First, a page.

Because the thesis of the reporter's article was not that what was said in Idaho "affect[ed] Colorado" but that it affected this specific shooter. But what if this shooter had never heard or paid attention to what was preached in Texas, Minnesota, Idaho, or anywhere else? Then what affect would this have on him?

One might as well argue that since the shooter in the Gabbie Giffords case had written screeds about how punctuation was an attempt at mind control, then reporters and editors at the New York Times were responsible for that shooting. It makes as much sense.

(Kieth Edwards, a member of the Lincoln Project, has blamed the person behind the Twitter handle "Libs of TikTok" although there is no evidence that the shooter has even heard of it let alone was influenced by it. This is the same type of argument.)

People died. But they did give you a chance to post your usual complaints.

I 'usually complain' about poorly written AP articles? Please demonstrate this.

If anything, the article you posted did exactly what you accuse me of. It took a horrible tragedy   and then proceeded to "post [the reporter's] usual complaints" without any evidence that they had any connection with the shooter. S/he used the fact that "people died" (actually, people were murdered in cold blood) as a pretext to build a Narrative, thus trivializing the deaths and wounds of many.

And, by posting the article, you did the same. You, not me, are the one who used the murder of innocents to post your usual complaints.
"Pastor Butler... [is] deaf to the cries of people like me, dismissing our concerns as Satanic scenarios, denouncing our faith and our very existence."--Charles Austin

Dan Fienen

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Re: Christian Nationalism? No
« Reply #471 on: November 20, 2022, 04:42:43 PM »
Also, noting the theme of this thread, there are a disturbing number of Christians who believe they can expand the faith by writing  it into the laws of our nation. In seeking political power, they forget that political power is not the sort of power that Christians are supposed to be exercising.
I'm sure that what you say is true, there have been various Christians who believe that Christianity can and should be legislated as the law of the land. There have been various forms of Dominion Theology such as R. J. Rushdoony's Christian Reconstructionism. But generally, these have been fringe movements rather serious threats to our nonsectarian democracy.


This observation that you make is, however, quite vague. Obviously, it would apply to the few who seriously advocate making America into some form of religiously dominated theocracy. Who else? You are unspecific as to who you would consider as attempting to write their faith into the laws of our nation. Would you designate anyone in this discussion as doing so? Would your caution against writing one's faith into the laws of our nation include anyone who advocates for a law that agrees with something taught in their religion? If so, you should not support a law against murder since the Christian Bible clearly forbids murder and to advocate a law against murder then could be considered an attempt to write part of the Christian faith into the laws of the land. Again, your complaint is vague to the point of being useless.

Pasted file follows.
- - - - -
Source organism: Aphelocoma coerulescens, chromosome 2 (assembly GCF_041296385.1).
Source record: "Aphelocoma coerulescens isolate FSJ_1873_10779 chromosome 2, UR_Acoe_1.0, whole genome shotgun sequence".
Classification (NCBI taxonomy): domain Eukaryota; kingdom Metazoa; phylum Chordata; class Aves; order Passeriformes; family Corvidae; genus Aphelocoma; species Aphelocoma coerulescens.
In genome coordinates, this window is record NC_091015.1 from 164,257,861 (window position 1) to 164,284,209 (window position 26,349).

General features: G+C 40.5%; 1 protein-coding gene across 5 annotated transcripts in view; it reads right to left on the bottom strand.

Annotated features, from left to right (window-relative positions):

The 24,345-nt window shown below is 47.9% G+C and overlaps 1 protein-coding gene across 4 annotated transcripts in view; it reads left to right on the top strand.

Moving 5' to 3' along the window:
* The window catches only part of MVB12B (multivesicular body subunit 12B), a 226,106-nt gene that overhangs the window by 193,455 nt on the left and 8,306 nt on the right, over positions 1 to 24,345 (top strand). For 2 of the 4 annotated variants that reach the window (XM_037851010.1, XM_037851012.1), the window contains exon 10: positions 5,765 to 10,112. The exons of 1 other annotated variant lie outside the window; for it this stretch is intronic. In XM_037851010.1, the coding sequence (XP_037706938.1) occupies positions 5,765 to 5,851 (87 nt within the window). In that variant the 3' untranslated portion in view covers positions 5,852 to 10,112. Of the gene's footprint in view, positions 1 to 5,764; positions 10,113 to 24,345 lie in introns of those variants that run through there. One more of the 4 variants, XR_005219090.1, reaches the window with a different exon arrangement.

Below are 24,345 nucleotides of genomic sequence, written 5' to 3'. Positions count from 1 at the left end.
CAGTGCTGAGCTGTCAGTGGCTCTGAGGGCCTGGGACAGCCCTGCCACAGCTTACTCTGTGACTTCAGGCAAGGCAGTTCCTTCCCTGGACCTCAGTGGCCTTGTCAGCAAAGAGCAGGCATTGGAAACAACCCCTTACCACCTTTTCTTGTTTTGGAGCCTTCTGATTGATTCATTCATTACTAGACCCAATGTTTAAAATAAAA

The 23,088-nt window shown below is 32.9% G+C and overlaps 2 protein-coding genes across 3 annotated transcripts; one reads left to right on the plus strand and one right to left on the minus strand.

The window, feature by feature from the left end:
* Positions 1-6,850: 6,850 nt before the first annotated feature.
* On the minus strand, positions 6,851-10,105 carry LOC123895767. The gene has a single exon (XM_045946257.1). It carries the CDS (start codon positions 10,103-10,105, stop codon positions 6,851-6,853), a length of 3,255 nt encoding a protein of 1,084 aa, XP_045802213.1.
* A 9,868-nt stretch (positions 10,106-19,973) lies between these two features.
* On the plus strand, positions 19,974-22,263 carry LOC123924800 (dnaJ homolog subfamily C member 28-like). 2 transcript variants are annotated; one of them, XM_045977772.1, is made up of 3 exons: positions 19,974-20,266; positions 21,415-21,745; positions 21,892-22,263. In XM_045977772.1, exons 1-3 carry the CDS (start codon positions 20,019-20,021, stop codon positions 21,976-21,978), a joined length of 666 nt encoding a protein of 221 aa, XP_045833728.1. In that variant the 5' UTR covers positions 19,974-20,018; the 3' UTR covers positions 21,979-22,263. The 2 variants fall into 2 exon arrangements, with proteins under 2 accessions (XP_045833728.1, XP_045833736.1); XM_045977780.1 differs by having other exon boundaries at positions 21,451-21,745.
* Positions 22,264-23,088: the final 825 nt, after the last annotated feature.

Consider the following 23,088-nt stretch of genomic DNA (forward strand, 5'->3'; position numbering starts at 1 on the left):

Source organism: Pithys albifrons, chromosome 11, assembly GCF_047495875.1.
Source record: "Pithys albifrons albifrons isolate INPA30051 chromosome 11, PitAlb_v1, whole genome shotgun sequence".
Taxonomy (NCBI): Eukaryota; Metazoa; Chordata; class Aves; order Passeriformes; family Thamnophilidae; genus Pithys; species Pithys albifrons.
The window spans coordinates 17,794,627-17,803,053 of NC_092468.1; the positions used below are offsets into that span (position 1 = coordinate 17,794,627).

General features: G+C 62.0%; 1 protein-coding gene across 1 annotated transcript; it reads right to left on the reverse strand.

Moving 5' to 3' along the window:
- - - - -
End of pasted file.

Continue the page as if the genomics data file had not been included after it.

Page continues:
You write: "In seeking political power, they forget that political power is not the sort of power that Christians are supposed to be exercising." Again, you are being vague. Do you say that Christians should never seek political power? If so then, you condemn President Biden who professes to be a devout Christian (Roman Catholic) and sought and wields the political power of our highest governmental office. Or are you saying that when a person enters public office, they must in office wall off their faith and exercise their office as though they had not religious faith? Would you say that Christians should act in public as though they had no faith? Surely not.


This is a delicate balance. I agree that there have been, and probably are people who seek improperly to use political power to advance what they see as their Christian faith and impose it on others. To do so is wrong. I strongly suspect there are those who seek improperly to use political power to suppress and exclude religion and people live out their religion in their lives from public life. That also is wrong. The first amendment has both a Free Exercise and Establishment clauses. Both are important and often in tension. There will likely always be those who want to use one of those clauses against the other. Both need to be maintained.

« Last Edit: November 20, 2022, 04:47:33 PM by Dan Fienen »
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Donald_Kirchner

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Re: Christian Nationalism? No
« Reply #472 on: November 20, 2022, 06:24:51 PM »
How has what you call “this evil” affected you? You may readily deliver the unrepentant “them” to Lucifer, but precisely how has their [same sex] marriage “befallen” you?

Now, though, you're in lockstep with John Donne.   ::)